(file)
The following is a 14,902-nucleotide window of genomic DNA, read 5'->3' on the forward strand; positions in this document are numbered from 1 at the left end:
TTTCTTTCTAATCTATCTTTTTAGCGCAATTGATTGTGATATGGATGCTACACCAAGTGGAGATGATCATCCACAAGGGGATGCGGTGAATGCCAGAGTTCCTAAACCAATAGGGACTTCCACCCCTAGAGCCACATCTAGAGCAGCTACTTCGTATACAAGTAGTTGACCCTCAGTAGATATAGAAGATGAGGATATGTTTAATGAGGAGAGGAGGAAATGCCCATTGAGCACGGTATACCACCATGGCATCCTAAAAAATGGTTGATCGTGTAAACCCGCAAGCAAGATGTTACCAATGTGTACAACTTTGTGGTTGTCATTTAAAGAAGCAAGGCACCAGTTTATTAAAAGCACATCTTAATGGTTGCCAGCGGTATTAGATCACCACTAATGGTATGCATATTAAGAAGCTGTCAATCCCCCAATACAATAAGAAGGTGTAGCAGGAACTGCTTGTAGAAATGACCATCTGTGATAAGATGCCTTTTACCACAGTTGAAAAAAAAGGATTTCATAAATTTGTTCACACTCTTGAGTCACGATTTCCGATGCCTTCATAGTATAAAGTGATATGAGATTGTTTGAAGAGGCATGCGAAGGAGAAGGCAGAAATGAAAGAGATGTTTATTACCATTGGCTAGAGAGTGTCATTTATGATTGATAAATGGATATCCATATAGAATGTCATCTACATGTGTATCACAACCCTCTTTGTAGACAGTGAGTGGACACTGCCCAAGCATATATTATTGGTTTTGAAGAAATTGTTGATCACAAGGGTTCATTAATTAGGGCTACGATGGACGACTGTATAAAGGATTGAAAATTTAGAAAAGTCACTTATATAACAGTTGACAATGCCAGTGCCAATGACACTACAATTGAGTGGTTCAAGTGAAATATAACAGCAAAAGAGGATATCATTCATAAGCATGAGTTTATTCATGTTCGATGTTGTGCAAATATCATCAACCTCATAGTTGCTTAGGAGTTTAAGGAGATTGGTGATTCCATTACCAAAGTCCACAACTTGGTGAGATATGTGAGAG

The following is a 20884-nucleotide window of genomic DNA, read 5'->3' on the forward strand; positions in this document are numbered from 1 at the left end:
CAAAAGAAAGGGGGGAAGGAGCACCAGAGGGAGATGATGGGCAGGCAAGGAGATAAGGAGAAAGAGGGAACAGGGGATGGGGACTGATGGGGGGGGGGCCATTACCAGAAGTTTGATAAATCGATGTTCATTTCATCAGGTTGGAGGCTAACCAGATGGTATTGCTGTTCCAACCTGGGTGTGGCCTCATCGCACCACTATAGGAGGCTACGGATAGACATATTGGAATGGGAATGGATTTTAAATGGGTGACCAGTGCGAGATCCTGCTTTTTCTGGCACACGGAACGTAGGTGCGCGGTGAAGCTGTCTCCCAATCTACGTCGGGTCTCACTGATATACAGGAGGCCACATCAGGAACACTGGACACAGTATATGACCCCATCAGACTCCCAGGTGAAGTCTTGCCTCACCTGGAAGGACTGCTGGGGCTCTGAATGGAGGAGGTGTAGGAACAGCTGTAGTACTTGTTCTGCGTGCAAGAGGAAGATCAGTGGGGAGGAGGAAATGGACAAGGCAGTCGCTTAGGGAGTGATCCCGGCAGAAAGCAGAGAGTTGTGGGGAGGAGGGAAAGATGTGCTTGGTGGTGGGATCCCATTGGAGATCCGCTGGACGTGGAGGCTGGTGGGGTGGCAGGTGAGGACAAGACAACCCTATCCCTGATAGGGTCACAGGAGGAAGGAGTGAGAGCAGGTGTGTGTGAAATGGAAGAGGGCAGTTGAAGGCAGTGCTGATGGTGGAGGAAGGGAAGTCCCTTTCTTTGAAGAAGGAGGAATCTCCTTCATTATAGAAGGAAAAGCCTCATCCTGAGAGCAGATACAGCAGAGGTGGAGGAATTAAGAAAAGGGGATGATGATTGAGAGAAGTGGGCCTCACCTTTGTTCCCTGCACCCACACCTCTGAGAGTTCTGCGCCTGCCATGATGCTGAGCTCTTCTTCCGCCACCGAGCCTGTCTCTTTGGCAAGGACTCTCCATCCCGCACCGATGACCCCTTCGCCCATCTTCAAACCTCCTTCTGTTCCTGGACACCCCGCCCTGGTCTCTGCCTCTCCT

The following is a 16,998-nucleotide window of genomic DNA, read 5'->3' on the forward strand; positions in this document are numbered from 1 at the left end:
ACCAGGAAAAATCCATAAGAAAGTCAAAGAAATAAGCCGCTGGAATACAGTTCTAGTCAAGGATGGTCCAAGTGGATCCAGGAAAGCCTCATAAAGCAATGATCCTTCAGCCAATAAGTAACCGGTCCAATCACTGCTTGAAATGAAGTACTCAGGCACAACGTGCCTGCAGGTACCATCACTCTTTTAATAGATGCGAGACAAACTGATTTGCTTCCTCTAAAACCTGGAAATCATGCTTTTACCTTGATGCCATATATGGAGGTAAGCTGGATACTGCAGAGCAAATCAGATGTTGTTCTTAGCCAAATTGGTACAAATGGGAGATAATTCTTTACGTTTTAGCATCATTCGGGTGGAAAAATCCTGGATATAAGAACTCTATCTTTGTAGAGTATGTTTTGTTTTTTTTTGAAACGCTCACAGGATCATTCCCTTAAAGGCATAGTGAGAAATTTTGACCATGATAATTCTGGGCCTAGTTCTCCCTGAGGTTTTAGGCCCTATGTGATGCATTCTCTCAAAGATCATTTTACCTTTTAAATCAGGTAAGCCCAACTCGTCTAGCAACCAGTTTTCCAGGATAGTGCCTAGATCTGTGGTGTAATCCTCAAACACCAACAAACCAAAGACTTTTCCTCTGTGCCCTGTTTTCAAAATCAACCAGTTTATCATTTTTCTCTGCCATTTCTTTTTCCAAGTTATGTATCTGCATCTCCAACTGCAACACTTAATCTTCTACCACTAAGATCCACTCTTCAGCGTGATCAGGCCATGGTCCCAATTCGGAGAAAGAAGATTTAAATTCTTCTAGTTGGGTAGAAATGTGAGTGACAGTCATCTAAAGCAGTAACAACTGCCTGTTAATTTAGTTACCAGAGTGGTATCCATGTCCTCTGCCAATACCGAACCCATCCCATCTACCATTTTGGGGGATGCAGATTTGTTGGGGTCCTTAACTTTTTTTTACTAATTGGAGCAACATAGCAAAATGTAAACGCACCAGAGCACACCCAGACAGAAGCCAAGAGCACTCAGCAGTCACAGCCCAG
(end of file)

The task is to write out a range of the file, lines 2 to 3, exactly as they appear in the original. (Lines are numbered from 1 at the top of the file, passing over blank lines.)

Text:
TTTCTTTCTAATCTATCTTTTTAGCGCAATTGATTGTGATATGGATGCTACACCAAGTGGAGATGATCATCCACAAGGGGATGCGGTGAATGCCAGAGTTCCTAAACCAATAGGGACTTCCACCCCTAGAGCCACATCTAGAGCAGCTACTTCGTATACAAGTAGTTGACCCTCAGTAGATATAGAAGATGAGGATATGTTTAATGAGGAGAGGAGGAAATGCCCATTGAGCACGGTATACCACCATGGCATCCTAAAAAATGGTTGATCGTGTAAACCCGCAAGCAAGATGTTACCAATGTGTACAACTTTGTGGTTGTCATTTAAAGAAGCAAGGCACCAGTTTATTAAAAGCACATCTTAATGGTTGCCAGCGGTATTAGATCACCACTAATGGTATGCATATTAAGAAGCTGTCAATCCCCCAATACAATAAGAAGGTGTAGCAGGAACTGCTTGTAGAAATGACCATCTGTGATAAGATGCCTTTTACCACAGTTGAAAAAAAAGGATTTCATAAATTTGTTCACACTCTTGAGTCACGATTTCCGATGCCTTCATAGTATAAAGTGATATGAGATTGTTTGAAGAGGCATGCGAAGGAGAAGGCAGAAATGAAAGAGATGTTTATTACCATTGGCTAGAGAGTGTCATTTATGATTGATAAATGGATATCCATATAGAATGTCATCTACATGTGTATCACAACCCTCTTTGTAGACAGTGAGTGGACACTGCCCAAGCATATATTATTGGTTTTGAAGAAATTGTTGATCACAAGGGTTCATTAATTAGGGCTACGATGGACGACTGTATAAAGGATTGAAAATTTAGAAAAGTCACTTATATAACAGTTGACAATGCCAGTGCCAATGACACTACAATTGAGTGGTTCAAGTGAAATATAACAGCAAAAGAGGATATCATTCATAAGCATGAGTTTATTCATGTTCGATGTTGTGCAAATATCATCAACCTCATAGTTGCTTAGGAGTTTAAGGAGATTGGTGATTCCATTACCAAAGTCCACAACTTGGTGAGATATGTGAGAG

The following is a 20884-nucleotide window of genomic DNA, read 5'->3' on the forward strand; positions in this document are numbered from 1 at the left end: